• As you most probably might know, this MUST be part of your automated build process, and should not be done manually. You just have to make sure that copying of chaise-dependencies.html is done prior to rebuilding the Jekyll site.

#### 2.2. Prefetch custom styles (optional)¶

If you define customCSS property in your chaise-config, Chaise will fetch it during the runtime. To increase the performance, you can prefetch this file by including it in your HTML file. So

<head>
<!-- TODO include your customCSS file here -->
<!-- TODO add the contents of dist/chaise-dependencies.html here -->
<script src="/chaise/lib/navbar/navbar.app.js"></script>
</head>


If you want to prefetch it, the include statement MUST be added before the content of dist/chaise-dependencies.html .

### 3. Use navbar¶

After installing Chaise and including the dependencies, you can now use navbar by including the directive in your HTML:

<body>
<navbar></navbar>
</body>


## Sample HTML page¶

If you want to look at a sample HTML page, you can take a look at sample-navbar.html file in Chaise.

## 4. Configuring Navbar¶

The navbar app can be customized by defining different properties in the “chaise-config”. Please refer to chaise-config document for complete list of properties that are supported.

The navbarMenu property is the most complex of the above properties. This parameter is used to customize the menu items displayed in the navbar at the top of all Chaise apps by supplying an object with links and/or dropdown menus. Consult the chaise-config-sample.js file for more details about format.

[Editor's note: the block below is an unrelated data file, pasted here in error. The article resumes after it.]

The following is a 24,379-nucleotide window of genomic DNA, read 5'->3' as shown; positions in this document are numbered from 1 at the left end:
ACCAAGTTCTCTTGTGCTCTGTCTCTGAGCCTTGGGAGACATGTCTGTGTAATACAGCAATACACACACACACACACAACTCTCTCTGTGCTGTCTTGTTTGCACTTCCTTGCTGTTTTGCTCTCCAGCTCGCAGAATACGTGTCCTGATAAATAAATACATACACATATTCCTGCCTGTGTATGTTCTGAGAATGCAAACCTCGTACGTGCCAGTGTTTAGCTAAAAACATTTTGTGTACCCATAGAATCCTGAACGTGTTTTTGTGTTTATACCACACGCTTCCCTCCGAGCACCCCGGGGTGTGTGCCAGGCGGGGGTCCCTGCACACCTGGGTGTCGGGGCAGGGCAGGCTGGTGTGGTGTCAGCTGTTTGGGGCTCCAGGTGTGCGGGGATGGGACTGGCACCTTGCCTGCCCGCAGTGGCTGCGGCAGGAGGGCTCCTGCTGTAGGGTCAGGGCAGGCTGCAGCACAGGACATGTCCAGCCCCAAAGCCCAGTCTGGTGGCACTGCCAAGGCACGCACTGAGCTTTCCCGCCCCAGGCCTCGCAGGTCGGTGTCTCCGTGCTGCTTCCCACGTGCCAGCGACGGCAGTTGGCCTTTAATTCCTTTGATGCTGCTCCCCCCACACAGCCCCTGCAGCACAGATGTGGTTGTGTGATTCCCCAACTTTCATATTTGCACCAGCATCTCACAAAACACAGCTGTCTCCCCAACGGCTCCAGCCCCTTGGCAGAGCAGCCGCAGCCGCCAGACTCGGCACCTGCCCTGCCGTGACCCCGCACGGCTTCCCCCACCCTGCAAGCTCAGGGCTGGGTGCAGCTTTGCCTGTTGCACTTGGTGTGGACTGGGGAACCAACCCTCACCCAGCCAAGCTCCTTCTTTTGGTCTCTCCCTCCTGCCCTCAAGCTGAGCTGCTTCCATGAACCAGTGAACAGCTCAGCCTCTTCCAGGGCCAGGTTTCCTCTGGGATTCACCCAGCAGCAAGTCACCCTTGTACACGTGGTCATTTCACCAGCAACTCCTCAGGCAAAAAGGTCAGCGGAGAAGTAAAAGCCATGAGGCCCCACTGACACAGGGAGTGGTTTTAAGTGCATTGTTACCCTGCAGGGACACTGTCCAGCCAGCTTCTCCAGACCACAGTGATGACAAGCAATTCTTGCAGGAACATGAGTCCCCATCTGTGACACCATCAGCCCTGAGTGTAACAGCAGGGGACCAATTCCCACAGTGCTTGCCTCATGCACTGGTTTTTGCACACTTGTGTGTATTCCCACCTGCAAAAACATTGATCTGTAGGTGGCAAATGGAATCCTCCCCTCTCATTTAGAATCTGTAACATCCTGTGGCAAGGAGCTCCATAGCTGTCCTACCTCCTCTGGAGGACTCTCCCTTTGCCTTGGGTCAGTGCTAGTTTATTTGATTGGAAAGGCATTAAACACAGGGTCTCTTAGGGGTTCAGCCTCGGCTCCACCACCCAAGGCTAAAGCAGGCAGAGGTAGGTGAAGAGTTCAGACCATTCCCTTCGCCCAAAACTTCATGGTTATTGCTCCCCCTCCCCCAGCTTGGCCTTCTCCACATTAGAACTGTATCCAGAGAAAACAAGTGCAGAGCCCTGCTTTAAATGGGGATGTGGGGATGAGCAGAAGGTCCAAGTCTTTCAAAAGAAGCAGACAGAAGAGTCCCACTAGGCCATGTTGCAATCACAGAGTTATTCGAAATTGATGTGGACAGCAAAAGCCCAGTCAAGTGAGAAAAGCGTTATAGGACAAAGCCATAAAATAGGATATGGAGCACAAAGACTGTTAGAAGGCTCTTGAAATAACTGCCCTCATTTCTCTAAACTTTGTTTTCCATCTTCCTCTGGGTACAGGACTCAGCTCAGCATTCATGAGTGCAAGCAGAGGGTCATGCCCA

• Each option has an optional newTab property that can be defined at any level. If undefined at root, newTab is treated as true. Each child menu item checks for a newTab property on itself, if nothing is set, the child inherits from it’s parent.
• Each option accepts an ‘acls’ object that has two attribute arrays (‘show’ and ‘enable’) used to define lists of globus groups or users that can see and click that link.
• The url property of each menu object allows for templating of the catalog id parameter.
• The header property of each menu object will create an unclickable bold header with class chaise-dropdown-header when set to true.

## 5. How to customize navbar UI¶

With the current HTML structure, it is possible to apply different styles to customize the appearance. Overriding these selectors can help -

/* change the navbar background color */
.navbar-inverse {
background-color: YOUR_VALUE;
}

/* change the brand text color */
.navbar-inverse .navbar-brand, .navbar-inverse .navbar-nav.navbar-right > li > a {
color: YOUR_VALUE;
}

/* change the color of options */
.navbar-inverse .navbar-nav>li>a {color: YOUR_VALUE; font-size: YOUR_VALUE;}
.navbar-inverse .navbar-nav>li>a:hover {color: YOUR_VALUE;}